Hybridyne recognized from the beginning that one of the problems facing our industry is the challenge of harmonizing disparate and often competitive technologies, and that this must be done at the basic and technical level. In answer to this question, we also recognized that there were firmly entrenched dogma and paradigms surrounding some very fundamental issues. In part answer to this problem as Hybridyne continued to bring the story to prospective and progressive clients who would listen, Thomas published a white paper called “ The Renewable Energy System Equation “ which formalized the harmonized calculation of Yield from Renewable-Energy powered installations. To our knowledge, this is the first time that such a treatment was applied in this industry.
A New Direction
Hybridyne’s business for the next few years was totally focused in the Behind-the-Meter arena because at that time there was no profitable methodology in Ontario Canada for selling energy to the grid. The advent of the then very new Ontario Power Authority’s (OPA’s) Renewable Energy Standing Offer Program ( RESOP ), changed the landscape dramatically. RESOP promised a streamlined way to sell electricity to the Ontario power grid at advantageous rates.
Hybridyne had been working with a very progressive business owner in Clarington, Ontario, who wanted renewable energy to power or help power his building, but the building and its rooftop were so old that putting anything on the roof was impractical. However, this same man also owned a golf course near Newcastle, Ontario that had a 10-acre piece of non-arable land attached to it. “Can we put the solar panels on the ground and sell the electricity to the Grid through the Ontario Power Authority (OPA) ? " The owner was entranced with the idea, the municipality was enthusiastic, an investor was found to own the project, and everybody set about making it reality.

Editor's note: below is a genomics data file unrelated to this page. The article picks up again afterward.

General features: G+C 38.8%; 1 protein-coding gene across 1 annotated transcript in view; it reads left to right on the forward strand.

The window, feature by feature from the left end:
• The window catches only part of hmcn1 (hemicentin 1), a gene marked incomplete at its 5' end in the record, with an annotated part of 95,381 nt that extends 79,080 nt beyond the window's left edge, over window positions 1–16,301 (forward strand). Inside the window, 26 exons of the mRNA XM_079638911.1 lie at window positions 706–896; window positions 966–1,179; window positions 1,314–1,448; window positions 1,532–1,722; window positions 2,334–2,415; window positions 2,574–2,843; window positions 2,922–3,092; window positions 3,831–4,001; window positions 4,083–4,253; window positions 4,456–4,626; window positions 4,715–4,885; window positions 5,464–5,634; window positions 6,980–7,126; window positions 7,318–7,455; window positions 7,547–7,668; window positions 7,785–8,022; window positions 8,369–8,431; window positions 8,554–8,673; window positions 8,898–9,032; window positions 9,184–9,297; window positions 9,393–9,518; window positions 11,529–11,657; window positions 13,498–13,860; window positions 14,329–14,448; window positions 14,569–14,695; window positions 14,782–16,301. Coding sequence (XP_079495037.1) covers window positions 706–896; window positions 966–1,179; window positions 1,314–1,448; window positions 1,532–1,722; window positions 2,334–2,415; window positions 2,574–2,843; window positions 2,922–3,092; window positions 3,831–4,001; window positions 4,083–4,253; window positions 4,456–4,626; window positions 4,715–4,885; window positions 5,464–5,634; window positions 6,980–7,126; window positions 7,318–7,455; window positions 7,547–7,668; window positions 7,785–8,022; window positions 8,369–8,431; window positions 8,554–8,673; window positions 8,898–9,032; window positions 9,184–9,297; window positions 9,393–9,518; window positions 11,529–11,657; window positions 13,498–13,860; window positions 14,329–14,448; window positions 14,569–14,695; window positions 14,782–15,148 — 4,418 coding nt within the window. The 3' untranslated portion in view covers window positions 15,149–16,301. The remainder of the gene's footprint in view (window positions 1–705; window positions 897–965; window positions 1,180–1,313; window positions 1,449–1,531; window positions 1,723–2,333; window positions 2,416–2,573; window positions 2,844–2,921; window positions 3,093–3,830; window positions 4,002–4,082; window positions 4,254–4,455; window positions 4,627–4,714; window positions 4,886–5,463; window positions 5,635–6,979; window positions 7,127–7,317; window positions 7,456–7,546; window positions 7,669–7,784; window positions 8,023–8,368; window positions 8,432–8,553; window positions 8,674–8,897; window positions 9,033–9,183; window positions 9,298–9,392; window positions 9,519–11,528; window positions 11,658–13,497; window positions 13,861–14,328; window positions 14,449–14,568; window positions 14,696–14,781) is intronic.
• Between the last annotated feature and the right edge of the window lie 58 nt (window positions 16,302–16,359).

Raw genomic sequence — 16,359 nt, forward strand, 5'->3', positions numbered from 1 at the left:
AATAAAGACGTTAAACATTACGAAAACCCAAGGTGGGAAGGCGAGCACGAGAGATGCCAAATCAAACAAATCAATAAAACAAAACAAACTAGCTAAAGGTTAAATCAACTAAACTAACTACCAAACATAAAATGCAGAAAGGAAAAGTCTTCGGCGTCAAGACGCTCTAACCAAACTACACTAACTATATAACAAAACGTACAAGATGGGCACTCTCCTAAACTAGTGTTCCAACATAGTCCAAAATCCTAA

Becoming the Hybridyne Group
About this time, Hybridyne had come to realize that we were in several different businesses. Every time we talked to potential customers and tried to explain what we did, it came out that we built Behind the Meter systems, we built electronics, we had recently taken on a renewable energy remote Hybrid powered lighting product ( because it was Hybrid, powered by both wind and solar ), and now we were in the business of selling power to the grid. It seemed to confuse people (it often confused us), so we decided to split the core responsibilities into separate and independent pieces, each with its own shareholders, investors and mandate. Each unit was not created as a division of Hybridyne, because that may still confuse potential investors, but instead as a group of Sister companies. With the exception of the name Hybridyne, and access to Hybridyne’s IP, they were very different and separate entities.
Hybridyne Power Systems Canada Inc. ( HPS ) , the original company, would continue to design and build Behind the Meter systems and would be the design, engineering and construction arm of what we were now calling the Hybridyne Group of Companies.
The lighting product was transferred to Hybridyne-RHS Inc. ( RHS ) , as the first of what is now a series of Remote Hybrid Systems – designed to have no connection to the standard power grid.